Landmarks Calendars Five Buildings on Historic “Tin Pan Alley”

Nos. 47 – 55 West 28th Street were the home of many sheet music publishers in the 1890s and 1900s. Image Credit: NYC LPC

Proposed buildings were home to prominent sheet music publishers in the late 1800s and early 1900s. On March 12, 2019, the Landmarks Preservation Commission voted to add five buildings on West 28th Street between Broadway and Sixth Avenue to its calendar for consideration for landmark designation. The five buildings – 47 – 55 West 28th Street – represent a time when the street was known as “Tin Pan Alley” due to the noise of all of the piano music from various sheet music publishers located on the block.

Nos. 47-55 West 28th Street are Italiante row houses that feature bracketed cornices, fenestration patterns, and projecting stone lintels and sills. All five buildings have renovations to accommodate two-story retail storefronts but retain much of their historic detail above the storefronts. The buildings were all built during the 1850s, and all five buildings were the home of many sheet music publishers in the late 1800s and early 1900s.

The block saw a significant concentration of sheet music publishers between 1893 and 1910. At the time, the offices of music publishers were located near music halls, theaters and other venues in order to facilitate work with songwriters and musicians. With the City’s entertainment district moving northward, the publishers’ move to Tin Pan Alley was the first time music publishers were all located in the same area.

Music publisher M. Witmark & Sons was the first publisher to move to the block. M. Witmark & Sons was located at 51 West 28th Street from 1893 to 1897 and expanded to 49 West 28th Street in 1896. M. Witmark & Sons developed the successful marketing strategy of distributing “professional copies” of music to well-known singers for free, which was a strategy that other publishers in the area soon followed. Soon, more publishers moved to the street, with as many as 38 music publishers located on Tin Pan Alley at one given time in 1907.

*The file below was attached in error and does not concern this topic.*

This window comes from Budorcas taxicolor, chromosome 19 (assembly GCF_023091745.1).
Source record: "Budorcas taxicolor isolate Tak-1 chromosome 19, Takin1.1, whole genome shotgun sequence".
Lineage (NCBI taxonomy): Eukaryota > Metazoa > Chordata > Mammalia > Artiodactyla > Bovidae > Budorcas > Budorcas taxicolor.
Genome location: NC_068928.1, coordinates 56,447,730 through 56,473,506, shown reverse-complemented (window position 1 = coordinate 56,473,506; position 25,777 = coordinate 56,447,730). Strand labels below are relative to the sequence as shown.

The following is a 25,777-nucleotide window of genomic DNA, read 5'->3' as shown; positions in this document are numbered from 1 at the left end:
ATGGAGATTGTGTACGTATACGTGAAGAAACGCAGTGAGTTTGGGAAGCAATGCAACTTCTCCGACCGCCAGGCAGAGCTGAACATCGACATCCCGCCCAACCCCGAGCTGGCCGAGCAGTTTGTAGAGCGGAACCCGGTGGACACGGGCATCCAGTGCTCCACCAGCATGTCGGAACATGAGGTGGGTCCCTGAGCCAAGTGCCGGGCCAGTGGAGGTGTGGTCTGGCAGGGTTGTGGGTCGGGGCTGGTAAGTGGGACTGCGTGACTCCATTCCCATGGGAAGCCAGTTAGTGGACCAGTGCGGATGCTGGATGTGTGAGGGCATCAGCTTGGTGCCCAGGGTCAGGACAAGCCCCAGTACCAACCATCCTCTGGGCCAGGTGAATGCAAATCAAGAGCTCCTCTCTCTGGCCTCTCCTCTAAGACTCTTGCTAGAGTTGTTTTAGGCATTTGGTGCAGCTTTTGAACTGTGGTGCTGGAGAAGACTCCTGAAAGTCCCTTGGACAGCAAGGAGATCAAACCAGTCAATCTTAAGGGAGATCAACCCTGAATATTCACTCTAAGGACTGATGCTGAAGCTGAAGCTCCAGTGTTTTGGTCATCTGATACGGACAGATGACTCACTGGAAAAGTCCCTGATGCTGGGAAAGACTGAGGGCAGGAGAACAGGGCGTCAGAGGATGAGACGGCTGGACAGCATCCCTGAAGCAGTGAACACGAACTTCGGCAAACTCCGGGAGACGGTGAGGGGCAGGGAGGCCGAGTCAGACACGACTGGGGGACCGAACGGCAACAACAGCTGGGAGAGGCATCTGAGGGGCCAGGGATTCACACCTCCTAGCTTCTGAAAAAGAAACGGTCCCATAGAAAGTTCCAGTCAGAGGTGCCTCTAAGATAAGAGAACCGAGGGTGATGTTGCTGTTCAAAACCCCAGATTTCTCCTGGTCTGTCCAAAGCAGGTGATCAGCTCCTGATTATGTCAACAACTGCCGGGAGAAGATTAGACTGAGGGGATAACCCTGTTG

The block rose to prominence during a time where sheet music was widely popular, purchased by the public to be used at home for entertainment. According to Landmarks researchers, sheet music sales peaked at two billion copies sold in 1910 as more Americans began to own record players, which was more accessible than piano training.

Tin Pan Alley also featured the first African-American owned and operated music publishing business in the United States. The concentration of music publishers offered many opportunities for African American and Eastern European Jewish songwriters.

The block was also the inspiration for London’s Tin Pan Alley on Denmark Street for most of the 20th century.

At the calendaring hearing, the commissioners thanked the 29th Street Block Association and the Historic Districts Council for their advocacy for these buildings.

Landmarks will hold a public hearing and vote on designation at a later date.


By: Veronica Rose (Veronica is the CityLaw Fellow and a New York Law School Graduate, Class of 2018.)


Leave a Reply

This site uses Akismet to reduce spam. Learn how your comment data is processed.